McLennan: Ten will be the home of event TV

HamishCEO of the Ten Network, Hamish McLennan has declared he will change the station’s programming mix as the station chases an older demographic through a combination of sport and event TV.

McLennan told Mumbrella editor-in-chief Tim Burrowes about the station’s new focus on the 25-54 demographic and how it would lead to the network’s revival.

“We see the 25-54 demographic as the most important in the market, about 50 per cent of the population falls within that demo, we would have gone out of business if we had stayed with our traditional 16-39 year old demographic,” said McLennan.

“We were getting caught in a narrow band because of a lot of the viewers in that younger demographic are using PVR devices or are regular downloaders,” he said.

“The reality is that viewer in that (25-54) demographic are more stable and for us we want to be known as the home of great event TV.”

McLennan also criticised the former Ten regimes of Grant Blackley and James Warburton telling the audience “I wouldn’t have done the Negus project”, referring to Ten’s ill fated news program hosted by journalist George Negus.

“It cost a lot money and it was competing with Seven and Nine and we already have an audience for News at Five, which is very committed.”

He also told the audience the move to an older demographic should have happened earlier and that the network . “That younger demographic is just not watching TV the way they used to,” he said.

“We should have moved sooner and we should have launched (digital channel) Eleven before we launched One.”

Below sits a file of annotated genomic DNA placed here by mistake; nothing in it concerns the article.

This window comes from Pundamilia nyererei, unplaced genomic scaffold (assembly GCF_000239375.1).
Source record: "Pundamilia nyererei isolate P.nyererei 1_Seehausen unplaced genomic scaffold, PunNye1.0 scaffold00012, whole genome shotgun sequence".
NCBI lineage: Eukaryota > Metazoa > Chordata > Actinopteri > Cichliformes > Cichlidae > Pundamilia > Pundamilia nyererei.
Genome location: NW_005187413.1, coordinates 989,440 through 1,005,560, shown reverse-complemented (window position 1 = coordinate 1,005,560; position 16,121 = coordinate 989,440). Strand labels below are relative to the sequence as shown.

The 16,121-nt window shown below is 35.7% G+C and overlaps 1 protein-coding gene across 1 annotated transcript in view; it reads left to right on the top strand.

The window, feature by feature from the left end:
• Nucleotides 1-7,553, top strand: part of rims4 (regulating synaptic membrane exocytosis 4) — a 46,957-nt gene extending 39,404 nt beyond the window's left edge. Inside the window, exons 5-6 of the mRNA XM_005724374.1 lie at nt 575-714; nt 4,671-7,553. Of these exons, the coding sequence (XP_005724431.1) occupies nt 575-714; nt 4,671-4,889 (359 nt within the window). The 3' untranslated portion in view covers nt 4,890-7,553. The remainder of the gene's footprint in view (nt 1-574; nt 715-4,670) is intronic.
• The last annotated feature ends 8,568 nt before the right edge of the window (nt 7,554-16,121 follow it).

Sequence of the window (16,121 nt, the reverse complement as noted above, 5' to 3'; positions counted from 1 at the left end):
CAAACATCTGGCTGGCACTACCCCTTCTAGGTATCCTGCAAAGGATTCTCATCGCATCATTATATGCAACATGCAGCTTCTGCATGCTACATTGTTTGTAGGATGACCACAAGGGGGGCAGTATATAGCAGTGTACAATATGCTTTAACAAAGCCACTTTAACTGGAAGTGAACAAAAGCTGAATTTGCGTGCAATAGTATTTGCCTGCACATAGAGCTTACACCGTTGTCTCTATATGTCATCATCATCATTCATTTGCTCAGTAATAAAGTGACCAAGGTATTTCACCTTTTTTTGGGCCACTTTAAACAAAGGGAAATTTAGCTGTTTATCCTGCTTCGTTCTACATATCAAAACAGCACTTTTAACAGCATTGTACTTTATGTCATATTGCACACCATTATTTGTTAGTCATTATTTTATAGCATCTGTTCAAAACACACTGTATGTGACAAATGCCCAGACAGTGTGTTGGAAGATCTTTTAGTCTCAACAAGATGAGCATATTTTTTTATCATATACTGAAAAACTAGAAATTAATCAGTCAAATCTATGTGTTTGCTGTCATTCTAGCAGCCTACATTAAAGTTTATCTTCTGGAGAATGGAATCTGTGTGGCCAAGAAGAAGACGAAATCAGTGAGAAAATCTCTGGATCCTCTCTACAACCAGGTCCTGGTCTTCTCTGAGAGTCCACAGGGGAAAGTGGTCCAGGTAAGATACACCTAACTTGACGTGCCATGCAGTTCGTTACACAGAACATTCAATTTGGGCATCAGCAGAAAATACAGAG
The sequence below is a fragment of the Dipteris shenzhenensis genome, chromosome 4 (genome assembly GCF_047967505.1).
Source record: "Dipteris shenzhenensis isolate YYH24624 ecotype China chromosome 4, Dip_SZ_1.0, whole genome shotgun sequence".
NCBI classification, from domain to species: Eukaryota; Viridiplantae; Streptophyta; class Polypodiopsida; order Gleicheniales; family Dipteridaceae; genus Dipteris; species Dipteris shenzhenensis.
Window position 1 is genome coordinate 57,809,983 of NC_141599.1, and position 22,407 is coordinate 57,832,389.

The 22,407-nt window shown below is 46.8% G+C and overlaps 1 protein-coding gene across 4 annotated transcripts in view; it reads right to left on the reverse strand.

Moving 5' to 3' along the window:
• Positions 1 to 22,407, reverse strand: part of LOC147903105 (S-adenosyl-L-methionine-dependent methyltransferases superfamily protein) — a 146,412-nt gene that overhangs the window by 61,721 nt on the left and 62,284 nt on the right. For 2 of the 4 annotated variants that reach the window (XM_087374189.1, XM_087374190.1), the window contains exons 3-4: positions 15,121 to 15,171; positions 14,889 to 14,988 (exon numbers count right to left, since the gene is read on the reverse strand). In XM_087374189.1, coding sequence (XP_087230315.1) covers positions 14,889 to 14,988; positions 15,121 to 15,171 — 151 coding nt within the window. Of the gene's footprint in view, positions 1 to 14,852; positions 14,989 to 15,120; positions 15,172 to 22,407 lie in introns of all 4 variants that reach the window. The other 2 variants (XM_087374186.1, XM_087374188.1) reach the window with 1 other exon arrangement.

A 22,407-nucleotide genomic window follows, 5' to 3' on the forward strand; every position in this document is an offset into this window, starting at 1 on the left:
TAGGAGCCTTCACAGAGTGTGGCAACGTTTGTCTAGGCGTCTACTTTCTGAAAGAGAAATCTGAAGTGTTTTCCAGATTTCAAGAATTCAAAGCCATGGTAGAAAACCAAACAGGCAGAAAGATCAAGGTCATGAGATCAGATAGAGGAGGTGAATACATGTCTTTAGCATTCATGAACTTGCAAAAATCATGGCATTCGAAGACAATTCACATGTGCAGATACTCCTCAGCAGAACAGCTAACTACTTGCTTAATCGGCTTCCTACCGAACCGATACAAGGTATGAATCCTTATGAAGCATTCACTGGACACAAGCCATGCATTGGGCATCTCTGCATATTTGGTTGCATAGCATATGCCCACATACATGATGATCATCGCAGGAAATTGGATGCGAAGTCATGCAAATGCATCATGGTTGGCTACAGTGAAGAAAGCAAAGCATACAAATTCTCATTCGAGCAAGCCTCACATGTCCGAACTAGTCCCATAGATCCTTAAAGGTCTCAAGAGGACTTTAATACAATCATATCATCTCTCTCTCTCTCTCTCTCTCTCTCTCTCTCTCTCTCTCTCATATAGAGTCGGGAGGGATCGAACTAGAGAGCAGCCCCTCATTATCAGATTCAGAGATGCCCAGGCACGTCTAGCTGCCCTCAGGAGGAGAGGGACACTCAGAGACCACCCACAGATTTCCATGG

The Ten network CEO also spoke about the process that went into the recent sports rights negotiations which saw them pick up the Big Bash league. 

We are delighted with the Big Bash and believe it is a format with a hell of a lot of potential and it is a foot in the door of more live sport that is incredibly important for a free to air network,” said McLennan.

“We always knew that Nine would do whatever it took to match the bid but we still had a red hot go at the internationals series and saw that the Big Bash wanted to be put on free to air TV.”

“So we felt confident in our bidding, Lachlan and I had a meeting with Cricket Australia people and saw how serious they were in timbering all the cricket together.”

“And so we picked a number that we thought was fair and reasonable and then added $20 million to it,” he joked.

He also spoke about the decision to pick up the rights for the Winter Olympics. 

“With the Winter Olympics we secured that at a really good price and we think we’ll be able to make some good money off the back of that.” he said.

“We are changing the whole programming mix of the business. We still think Australian drama is importance and we are maintain our commitment to that, but the past shows that what made Ten famous over the years was shows like Australian Idol and Big Brother.”

“The big format reality based shows are important from a client and product integration point of view. They are reliable, they are more immediate.”

Nic Christensen 


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